Although honeybee loss slowed last year, it remains at dangerously high levels, according to a new federal report that concluded there was no single remedy for the colony collapse that has hit America’s hard-working crop pollinators.
The report, released Thursday by the U.S. Department of Agriculture and the Environmental Protection Agency, attributed the colony decline to a number of factors, including pesticide exposure, parasites and poor nutrition.
Since 2006, when colony collapse disorder emerged, an estimated 10 million bee hives, worth about $2 billion, have been lost. During that period, about 30% of colonies have died every year, although in 2012 the figure dropped to 22%.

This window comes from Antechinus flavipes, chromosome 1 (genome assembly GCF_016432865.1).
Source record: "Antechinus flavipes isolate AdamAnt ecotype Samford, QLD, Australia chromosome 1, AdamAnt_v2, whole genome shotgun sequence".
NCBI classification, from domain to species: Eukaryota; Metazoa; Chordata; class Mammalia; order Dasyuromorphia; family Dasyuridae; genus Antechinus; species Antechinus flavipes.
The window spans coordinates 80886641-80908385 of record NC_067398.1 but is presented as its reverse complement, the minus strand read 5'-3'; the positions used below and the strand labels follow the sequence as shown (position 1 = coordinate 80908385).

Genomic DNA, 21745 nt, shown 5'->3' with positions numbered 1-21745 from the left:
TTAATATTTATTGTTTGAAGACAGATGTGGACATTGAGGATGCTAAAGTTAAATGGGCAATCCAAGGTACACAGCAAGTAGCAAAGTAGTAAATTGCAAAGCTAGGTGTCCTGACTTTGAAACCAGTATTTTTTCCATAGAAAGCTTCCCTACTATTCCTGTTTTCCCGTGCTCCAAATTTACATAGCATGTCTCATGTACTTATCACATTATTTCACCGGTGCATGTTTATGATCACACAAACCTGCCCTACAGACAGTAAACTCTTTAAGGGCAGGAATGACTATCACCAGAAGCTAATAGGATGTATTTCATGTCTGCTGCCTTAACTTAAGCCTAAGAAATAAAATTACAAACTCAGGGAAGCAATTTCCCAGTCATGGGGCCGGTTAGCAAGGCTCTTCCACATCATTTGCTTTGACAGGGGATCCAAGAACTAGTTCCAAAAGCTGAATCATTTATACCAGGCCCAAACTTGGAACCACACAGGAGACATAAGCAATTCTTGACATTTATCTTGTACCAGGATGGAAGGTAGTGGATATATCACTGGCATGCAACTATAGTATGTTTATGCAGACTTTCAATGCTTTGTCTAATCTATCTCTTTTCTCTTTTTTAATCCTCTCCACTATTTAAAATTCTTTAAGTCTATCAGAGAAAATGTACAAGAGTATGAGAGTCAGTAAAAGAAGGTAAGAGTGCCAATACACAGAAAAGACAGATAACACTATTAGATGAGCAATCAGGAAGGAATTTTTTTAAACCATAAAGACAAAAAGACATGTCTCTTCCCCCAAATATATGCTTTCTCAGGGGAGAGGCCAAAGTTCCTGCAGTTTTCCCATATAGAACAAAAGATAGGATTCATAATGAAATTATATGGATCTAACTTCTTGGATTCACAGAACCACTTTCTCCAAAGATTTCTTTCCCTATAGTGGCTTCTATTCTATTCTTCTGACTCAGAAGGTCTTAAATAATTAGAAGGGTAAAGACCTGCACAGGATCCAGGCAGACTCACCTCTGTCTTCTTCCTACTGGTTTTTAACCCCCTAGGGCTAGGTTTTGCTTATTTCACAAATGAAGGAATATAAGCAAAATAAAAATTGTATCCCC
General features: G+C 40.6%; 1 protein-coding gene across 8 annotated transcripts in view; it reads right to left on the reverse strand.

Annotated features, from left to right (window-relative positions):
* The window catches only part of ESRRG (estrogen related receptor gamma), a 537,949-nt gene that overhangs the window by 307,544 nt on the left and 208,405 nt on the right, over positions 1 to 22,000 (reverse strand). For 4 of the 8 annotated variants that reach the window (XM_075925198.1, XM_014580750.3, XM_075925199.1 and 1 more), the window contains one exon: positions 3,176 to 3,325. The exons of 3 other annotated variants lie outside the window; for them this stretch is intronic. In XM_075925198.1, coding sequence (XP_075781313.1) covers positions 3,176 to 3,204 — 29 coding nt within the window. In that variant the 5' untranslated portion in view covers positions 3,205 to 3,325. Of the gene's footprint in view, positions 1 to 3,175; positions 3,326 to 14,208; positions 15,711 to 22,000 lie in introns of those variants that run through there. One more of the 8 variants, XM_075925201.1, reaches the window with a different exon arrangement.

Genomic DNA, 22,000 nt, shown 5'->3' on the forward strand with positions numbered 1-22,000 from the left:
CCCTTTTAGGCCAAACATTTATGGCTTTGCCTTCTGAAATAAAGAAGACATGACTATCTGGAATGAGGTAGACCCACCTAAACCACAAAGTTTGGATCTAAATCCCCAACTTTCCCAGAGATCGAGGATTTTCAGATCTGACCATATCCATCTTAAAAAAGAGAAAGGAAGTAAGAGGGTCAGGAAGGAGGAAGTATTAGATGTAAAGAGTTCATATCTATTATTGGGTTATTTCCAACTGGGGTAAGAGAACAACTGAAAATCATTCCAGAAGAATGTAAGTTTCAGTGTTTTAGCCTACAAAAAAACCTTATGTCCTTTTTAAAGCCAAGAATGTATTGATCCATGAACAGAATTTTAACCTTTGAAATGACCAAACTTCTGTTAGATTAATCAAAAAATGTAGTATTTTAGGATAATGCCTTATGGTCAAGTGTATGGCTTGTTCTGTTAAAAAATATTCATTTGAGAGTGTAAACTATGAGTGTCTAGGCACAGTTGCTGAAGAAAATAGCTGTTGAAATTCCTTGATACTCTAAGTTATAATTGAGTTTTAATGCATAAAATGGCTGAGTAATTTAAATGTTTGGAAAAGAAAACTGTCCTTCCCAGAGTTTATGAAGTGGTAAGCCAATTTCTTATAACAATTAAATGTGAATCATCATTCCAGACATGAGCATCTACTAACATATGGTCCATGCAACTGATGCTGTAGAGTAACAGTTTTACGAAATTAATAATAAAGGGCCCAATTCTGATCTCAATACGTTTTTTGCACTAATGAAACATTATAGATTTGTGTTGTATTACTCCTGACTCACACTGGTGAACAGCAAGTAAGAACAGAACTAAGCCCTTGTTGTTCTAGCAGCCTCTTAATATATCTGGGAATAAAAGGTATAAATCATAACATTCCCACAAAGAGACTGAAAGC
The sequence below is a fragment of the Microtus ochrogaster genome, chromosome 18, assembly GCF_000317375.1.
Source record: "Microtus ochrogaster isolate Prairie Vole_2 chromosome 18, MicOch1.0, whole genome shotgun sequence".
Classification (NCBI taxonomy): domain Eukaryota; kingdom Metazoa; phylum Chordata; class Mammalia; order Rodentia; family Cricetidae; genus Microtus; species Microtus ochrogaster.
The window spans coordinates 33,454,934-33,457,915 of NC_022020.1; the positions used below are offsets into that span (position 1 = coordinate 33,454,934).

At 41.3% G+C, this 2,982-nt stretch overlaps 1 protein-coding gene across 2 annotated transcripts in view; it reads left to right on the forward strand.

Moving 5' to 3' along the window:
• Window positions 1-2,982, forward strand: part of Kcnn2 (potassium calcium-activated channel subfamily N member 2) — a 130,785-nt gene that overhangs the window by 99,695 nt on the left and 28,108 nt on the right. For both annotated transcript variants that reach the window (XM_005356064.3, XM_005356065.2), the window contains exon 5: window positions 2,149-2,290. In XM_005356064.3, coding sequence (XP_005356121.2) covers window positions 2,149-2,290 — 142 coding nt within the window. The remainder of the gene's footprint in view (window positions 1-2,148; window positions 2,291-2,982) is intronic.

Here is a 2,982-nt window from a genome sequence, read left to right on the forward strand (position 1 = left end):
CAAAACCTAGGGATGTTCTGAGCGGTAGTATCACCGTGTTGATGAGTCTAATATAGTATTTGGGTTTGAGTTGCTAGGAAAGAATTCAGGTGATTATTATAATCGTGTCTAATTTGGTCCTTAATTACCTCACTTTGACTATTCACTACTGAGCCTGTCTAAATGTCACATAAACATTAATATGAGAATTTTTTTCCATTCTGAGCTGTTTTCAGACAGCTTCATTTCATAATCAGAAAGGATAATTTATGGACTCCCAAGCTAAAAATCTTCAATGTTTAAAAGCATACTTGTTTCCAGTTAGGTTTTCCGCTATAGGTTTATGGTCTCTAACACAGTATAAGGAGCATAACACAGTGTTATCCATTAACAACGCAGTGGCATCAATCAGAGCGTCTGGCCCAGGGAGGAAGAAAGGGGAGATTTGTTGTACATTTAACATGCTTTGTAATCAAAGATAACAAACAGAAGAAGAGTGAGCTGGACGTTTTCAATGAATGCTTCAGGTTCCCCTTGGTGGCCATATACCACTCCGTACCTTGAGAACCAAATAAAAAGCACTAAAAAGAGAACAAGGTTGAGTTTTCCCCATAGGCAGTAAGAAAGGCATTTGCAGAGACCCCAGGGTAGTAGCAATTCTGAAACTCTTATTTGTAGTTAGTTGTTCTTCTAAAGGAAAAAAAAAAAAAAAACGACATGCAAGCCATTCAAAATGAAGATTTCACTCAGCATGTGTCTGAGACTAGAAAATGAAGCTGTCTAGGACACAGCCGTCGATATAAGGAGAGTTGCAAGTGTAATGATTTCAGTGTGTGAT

The figures are grim news for the food industry. Pollination, principally by honeybees, is necessary for the production of about one-third of all food and beverages. California almond growers alone use more than 60% of all managed colonies.